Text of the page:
Are you wondering what a rich operating system is? Or perhaps you’re searching for more information about real-time operating systems (RTOS)? You will find the answers in this article. Here, we focus on rich operating systems vs. real-time operating systems: the key similarities and differences between these two. Thus, if either or both of these spark your interest, we invite you to read on!
Defining Rich Operating Systems vs. Real-Time Operating Systems
To begin our comparison, we need to define rich operating systems and real-time operating systems. Let’s start with the former.
Rich Operating System
A rich operating system (ROS) is the base for conventional computing environments. Its name derives from the rich number of features for general-purpose applications that it comes with. In rich operating systems, the priorities are usually put on multitasking, resource management, and user interface functionality. What are the examples of such systems? Among others:
Real-Time Operating System
A real-time operating system is used for devices that require quick, predictable task execution – usually in time-sensitive operations. It is most commonly used in embedded systems for automobiles, though you can see it also in heavy industry automation or in medical equipment.
Real-time operating systems can be further divided into hard RTOS or soft RTOS.
- Soft RTOS – In soft RTOS, missing the timing might bear minor consequences like a small degradation in quality. There is no set “maximum” or “minimum” time since the consequences won’t be as severe as in RTOS. Soft systems are usually used in DVD players or telephone switches.
- Hard RTOS – In hard RTOS, timing is critical, meaning that a task processed and performed too early or too late is deemed erroneous. An example of that is visible in automobile production – if a robot welds its arm too early or too late, the car cannot be sold; thus, a hard RTOS is required. It’s also important to note that a hard RTOS comes with fixed time constraints, meaning that the system knows exactly when the task should be completed to be deemed correct.
What happens if an error occurs in one of these systems? For hard ones, the computation is simply rolled back to the start. A similar thing happens in soft systems, though they use a checkpoint – the last established correct point of reference.
The Similarities and Differences Between Rich Operating Systems and Real-Time Operating Systems
Getting to the main purpose of this article, we may now go through the differences and similarities between ROS and RTOS. For that, we’ve divided our comparison based on particular features – let’s take a look at them.
- Kernel functionality – The first similarity between both rich operating systems and real-time operating systems is that they rely on a kernel to manage the most critical functions, including process scheduling, memory management, and device interaction.
- User interface support – Both systems deploy some kind of a user interface that is supported within the system. However, they also differ in the types of UI. Rich operating systems usually come with graphical user interfaces (GUIs), whereas real-time operating systems are usually based on simple, command-line interfaces, as they operate in resource-constrained environments.
- Device drivers – Yet another similarity between these two is that the devices within each system aren’t seamlessly integrated with the software – drivers are required for these two elements to interact.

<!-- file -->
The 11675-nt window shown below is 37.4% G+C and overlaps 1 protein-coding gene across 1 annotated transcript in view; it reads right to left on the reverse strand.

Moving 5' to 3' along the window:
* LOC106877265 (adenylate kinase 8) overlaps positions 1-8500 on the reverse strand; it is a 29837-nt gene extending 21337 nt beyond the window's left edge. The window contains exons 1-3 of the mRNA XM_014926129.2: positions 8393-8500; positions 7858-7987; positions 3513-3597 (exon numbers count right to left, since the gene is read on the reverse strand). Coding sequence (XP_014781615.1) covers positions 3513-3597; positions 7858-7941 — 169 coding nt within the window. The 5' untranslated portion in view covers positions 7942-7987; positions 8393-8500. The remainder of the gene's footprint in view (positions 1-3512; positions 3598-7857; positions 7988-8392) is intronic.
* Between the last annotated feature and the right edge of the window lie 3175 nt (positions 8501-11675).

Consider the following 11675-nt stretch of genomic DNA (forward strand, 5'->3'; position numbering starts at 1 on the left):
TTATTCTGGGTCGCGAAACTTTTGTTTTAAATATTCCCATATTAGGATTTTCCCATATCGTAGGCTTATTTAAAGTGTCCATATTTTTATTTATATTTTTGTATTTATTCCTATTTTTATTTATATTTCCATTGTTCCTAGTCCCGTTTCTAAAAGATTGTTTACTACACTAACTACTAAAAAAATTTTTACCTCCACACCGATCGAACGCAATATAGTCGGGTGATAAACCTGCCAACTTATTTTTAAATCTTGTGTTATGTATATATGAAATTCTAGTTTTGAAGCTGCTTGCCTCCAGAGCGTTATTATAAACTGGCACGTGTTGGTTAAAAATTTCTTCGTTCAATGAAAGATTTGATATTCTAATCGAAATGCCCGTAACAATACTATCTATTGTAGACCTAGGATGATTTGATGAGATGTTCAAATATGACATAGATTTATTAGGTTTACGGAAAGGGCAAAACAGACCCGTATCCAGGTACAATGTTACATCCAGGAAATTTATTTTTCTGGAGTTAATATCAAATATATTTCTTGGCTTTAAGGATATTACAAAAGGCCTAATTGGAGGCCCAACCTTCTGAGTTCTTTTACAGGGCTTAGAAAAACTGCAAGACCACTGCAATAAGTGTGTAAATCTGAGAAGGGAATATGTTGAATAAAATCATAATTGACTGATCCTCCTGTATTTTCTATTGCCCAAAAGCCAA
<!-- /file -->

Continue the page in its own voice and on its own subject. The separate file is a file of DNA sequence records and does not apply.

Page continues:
- Determinism – Real-time operating systems are determined by time constraints which they need to fulfill; therefore, executing tasks within given time frames is the main priority in such environments. Rich operating systems’ scope is mainly multi-tasking and resource management. This does not mean that the latter is not quick, but purely that time efficiency isn’t the first priority in it.
- Complexity – Rich operating systems are created to be versatile. This means that they are complex and need to offer a wide variety of services and functions for the users. However, this means that they might be slower. Real-time operating systems, on the other hand, are much more simple and predictable. This minimizes unnecessary overhead and enables quick task execution within the given time frames.
- Use cases – Rich operating systems are mainly used for general purposes, in mobile devices or personal computers, though they also found their niche in IoT devices software. Real-time operating systems, apart from being used when time is literally critical, are mostly employed when security or safety is of the utmost importance, as in the previously mentioned aircraft control systems or in ABS (Anti-lock braking systems).
Which Operating System Is Used in Embedded Systems?
You might now be wondering which of these two is better or more commonly used for embedded systems. Well, there’s no straightforward answer to that.
Many embedded systems run on ROSs like Linux or Android. The former is especially attractive for engineers and developers since it is open-source, so it generates lower costs and better support and flexibility. However, safety-related embedded systems, or the ones that are based on proper timing will likely rely on ROTS. So, to answer the question from the start of this section: it depends on the type of embedded system that you are developing.
Now rich operating systems and real-time operating systems should no longer be a mystery to you. Knowing this much about them, you should be able to select the right one for your embedded system project. And if you need help, just contact us or check our operating systems services – we will help with your low-level product development, so that you can focus on what matters most.
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